As expected, microcode applied to fix the Intel “Downfall” bug a Google researcher discovered this week can have a severe impact on performance, according to early tests, with the performance hit reaching nearly 40 percent in select workloads.
That will pose a tough choice to consumers: if they accept Downfall BIOS patches from their system and motherboard makers to fix the problem, the performance of their CPUs could be severely affected. But they otherwise risk an attacker taking advantage of the latest CPU vulnerability to attack their PC. The Downfall bug affects a majority of PCs, from the 6th-gen “Skylake” Core chips up through the 11th-gen “Tiger Lake” processors.
Here’s what the early tests, conducted by a single researcher at Phoronix, have found. They conducted three tests, on the Intel Xeon Platinum 8380, Xeon Gold 6226R, and the Core i7-1165G7. The latter chip was the only consumer processor the researcher tested.
Because Phoronix generally chose Linux server benchmarks, the three tests used aren’t familiar ones to consumers: OpenVKL 1.3.1, an Intel volume computational benchmark; and two subtests of OPSRay, a ray-tracing benchmark. In the OpenVKL test, performance dropped by 11 percent after applying the Downfall microcode patch; in OPSRay, performance fell by 39 percent and 19 percent, respectively, after the fix was applied.
Officially, Intel does acknowledge that the Downfall patch will lower performance in specific applications, including graphic design and video editing software.
“Heavily optimized applications that rely on vectorization and gather instructions to achieve the highest performance may see an impact with the GDS mitigation update,” Intel says. “These are applications like graphical libraries, binaries, and video editing software that might use gather instructions. Our analysis has identified some specialized cases where client applications may see a performance impact. For example, certain digital art application add-ons have shown some performance impact. However, most client applications are not expected to be noticeably impacted because gather instructions are not typically used in the hot path.”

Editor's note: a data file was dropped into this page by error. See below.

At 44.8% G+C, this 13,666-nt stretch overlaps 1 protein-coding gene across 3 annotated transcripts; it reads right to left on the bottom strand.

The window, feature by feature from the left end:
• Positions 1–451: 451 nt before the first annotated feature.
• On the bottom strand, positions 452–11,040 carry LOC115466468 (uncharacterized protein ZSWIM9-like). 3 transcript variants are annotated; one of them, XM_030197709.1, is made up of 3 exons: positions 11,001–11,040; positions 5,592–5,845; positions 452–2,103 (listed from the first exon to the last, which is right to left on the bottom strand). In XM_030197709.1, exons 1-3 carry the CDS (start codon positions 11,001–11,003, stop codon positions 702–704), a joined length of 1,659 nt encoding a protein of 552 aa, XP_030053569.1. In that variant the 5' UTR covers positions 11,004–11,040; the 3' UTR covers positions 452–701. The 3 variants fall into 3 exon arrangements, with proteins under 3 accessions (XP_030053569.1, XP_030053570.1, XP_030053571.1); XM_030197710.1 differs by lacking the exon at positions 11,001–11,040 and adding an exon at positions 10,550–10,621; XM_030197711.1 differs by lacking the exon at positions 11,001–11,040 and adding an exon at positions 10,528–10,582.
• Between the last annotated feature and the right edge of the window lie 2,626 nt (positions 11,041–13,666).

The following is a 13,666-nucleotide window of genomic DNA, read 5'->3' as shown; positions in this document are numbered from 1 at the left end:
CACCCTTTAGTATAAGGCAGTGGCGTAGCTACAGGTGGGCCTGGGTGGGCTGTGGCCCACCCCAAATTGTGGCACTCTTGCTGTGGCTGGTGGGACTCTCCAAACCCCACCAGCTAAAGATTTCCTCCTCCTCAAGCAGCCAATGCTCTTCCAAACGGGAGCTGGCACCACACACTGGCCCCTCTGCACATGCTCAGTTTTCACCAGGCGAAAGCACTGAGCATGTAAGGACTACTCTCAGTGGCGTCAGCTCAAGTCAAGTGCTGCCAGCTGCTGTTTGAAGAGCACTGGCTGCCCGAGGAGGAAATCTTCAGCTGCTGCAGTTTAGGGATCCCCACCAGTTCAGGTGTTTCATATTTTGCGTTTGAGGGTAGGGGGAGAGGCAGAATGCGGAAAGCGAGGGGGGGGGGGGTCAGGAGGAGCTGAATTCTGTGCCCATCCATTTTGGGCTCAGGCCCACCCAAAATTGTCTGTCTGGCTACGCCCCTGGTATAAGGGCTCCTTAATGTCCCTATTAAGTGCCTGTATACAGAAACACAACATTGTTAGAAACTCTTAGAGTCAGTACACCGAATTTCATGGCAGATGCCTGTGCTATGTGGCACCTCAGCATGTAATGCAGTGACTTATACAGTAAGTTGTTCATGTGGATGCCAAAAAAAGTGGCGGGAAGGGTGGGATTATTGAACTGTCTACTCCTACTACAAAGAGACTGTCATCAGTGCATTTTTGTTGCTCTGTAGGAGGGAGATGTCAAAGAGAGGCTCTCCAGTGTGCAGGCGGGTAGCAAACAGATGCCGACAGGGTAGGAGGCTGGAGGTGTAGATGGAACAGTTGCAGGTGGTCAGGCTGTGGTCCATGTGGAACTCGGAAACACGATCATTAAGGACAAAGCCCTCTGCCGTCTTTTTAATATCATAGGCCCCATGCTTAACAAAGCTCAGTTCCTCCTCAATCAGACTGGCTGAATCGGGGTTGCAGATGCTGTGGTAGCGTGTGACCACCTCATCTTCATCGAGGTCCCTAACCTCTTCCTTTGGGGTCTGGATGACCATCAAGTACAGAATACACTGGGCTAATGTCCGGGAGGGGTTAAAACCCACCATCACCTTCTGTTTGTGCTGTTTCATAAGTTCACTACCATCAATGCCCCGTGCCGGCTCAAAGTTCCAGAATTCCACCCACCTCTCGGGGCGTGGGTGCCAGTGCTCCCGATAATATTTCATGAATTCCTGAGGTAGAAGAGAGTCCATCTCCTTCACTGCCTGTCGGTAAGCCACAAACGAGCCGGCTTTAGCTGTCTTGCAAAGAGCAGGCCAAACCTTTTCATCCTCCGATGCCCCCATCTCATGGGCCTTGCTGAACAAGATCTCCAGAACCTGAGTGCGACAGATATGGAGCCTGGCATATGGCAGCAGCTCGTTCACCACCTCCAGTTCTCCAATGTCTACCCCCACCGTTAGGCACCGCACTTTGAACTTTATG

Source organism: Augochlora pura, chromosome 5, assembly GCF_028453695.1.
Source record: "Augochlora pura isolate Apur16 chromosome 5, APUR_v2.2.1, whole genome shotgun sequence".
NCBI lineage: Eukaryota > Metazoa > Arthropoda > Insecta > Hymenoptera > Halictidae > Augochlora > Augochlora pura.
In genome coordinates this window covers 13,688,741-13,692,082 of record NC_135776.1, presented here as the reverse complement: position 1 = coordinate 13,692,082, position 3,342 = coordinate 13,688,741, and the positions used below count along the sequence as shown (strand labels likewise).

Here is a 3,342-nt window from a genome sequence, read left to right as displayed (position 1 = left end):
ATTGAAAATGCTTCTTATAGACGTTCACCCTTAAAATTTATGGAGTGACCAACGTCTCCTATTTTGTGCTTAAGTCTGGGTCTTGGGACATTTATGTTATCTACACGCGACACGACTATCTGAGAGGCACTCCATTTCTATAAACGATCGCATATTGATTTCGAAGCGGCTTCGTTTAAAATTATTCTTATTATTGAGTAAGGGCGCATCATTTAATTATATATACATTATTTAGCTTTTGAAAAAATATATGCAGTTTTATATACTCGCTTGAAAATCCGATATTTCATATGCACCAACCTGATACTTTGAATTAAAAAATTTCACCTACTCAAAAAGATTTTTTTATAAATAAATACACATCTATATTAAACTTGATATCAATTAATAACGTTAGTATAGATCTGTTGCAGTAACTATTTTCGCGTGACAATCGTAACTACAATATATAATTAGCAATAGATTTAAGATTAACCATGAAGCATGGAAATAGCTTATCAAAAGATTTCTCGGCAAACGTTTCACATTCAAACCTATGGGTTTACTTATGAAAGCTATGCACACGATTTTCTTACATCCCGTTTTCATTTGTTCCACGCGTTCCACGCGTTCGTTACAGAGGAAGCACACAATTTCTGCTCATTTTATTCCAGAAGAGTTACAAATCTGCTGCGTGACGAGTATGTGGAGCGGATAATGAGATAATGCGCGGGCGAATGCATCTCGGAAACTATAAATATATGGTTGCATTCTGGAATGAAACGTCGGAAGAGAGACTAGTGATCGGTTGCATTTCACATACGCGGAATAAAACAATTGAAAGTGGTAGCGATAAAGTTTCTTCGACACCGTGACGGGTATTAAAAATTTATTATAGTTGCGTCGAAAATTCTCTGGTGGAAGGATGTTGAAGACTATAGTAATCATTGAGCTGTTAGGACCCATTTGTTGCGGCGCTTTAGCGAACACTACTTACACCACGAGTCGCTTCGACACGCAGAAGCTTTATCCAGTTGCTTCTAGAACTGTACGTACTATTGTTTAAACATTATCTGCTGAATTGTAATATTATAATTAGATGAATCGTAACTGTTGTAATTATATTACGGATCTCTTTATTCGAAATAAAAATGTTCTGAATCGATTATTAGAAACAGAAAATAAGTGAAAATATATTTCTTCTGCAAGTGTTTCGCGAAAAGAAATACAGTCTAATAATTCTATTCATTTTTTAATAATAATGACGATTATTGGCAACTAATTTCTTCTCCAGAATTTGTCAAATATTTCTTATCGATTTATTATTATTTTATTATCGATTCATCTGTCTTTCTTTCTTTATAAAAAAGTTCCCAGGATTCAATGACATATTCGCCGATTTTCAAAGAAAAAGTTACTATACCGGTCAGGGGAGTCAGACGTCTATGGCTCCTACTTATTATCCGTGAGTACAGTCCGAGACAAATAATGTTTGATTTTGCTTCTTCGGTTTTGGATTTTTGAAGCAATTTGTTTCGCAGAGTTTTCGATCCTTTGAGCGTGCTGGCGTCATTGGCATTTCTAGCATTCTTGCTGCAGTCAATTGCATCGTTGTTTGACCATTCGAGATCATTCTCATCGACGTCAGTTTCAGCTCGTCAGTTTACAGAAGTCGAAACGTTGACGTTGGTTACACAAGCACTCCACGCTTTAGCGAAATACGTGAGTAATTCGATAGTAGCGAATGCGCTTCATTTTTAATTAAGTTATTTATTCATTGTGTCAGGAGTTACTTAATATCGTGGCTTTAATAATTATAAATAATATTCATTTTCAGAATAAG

An Intel representative also shared a statement about the Downfall vulnerability:
“The security researcher, working within the controlled conditions of a research environment, demonstrated the GDS issue which relies on software using Gather instructions,” the company said. “While this attack would be very complex to pull off outside of such controlled conditions, affected platforms have an available mitigation via a microcode update. Recent Intel processors, including Alder Lake, Raptor Lake and Sapphire Rapids, are not affected. Many customers, after reviewing Intel’s risk assessment guidance, may determine to disable the mitigation via switches made available through Windows and Linux operating systems as well as VMMs. In public cloud environments, customers should check with their provider on the feasibility of these switches.”
All of this is troubling, especially if you already own an older processor. (Intel’s 12th-gen Core and 13th-gen Core chips aren’t affected by Downfall, either.) There’s another wrinkle, too: the CVE-2022-40982 (“Downfall”) vulnerability allows a user who shares a PC to steal data from other users who share the same computer.. Daniel Moghimi, the Google researcher who discovered the vulnerability, hasn’t yet reported that Downfall allows a remote attacker to steal data from your PC, though if you get tricked into installing malware on your PC, you could fall victim to the exploit.
That should give some comfort to those who live alone or don’t share their PC with anyone else, though you should make sure your antivirus software stays active and updated. (AV likely won’t detect Downfall exploits, but can find malware loads trying to sneak onto your system.) It’s a critical vulnerability for cloud providers, however; those servers are shared with multiple users, all tapping the same CPUs for a variety of applications.
So do you need to apply the Downfall patch? We can’t say for sure. You’ll have to assess your own risk and any performance penalties that a Downfall patch might cause. Moghimi, the Google researcher who discovered Downfall, recommends it however. Here is the answer to the question “can I disable the mitigation if my workload does not use Gather” on the dedicated Downfall page:
“This is a bad idea. Even if your workload does not use vector instructions, modern CPUs rely on vector registers to optimize common operations, such as copying memory and switching register content, which leaks data to untrusted code exploiting Gather.”
This story was updated at 3:25 PM with a statement from Intel.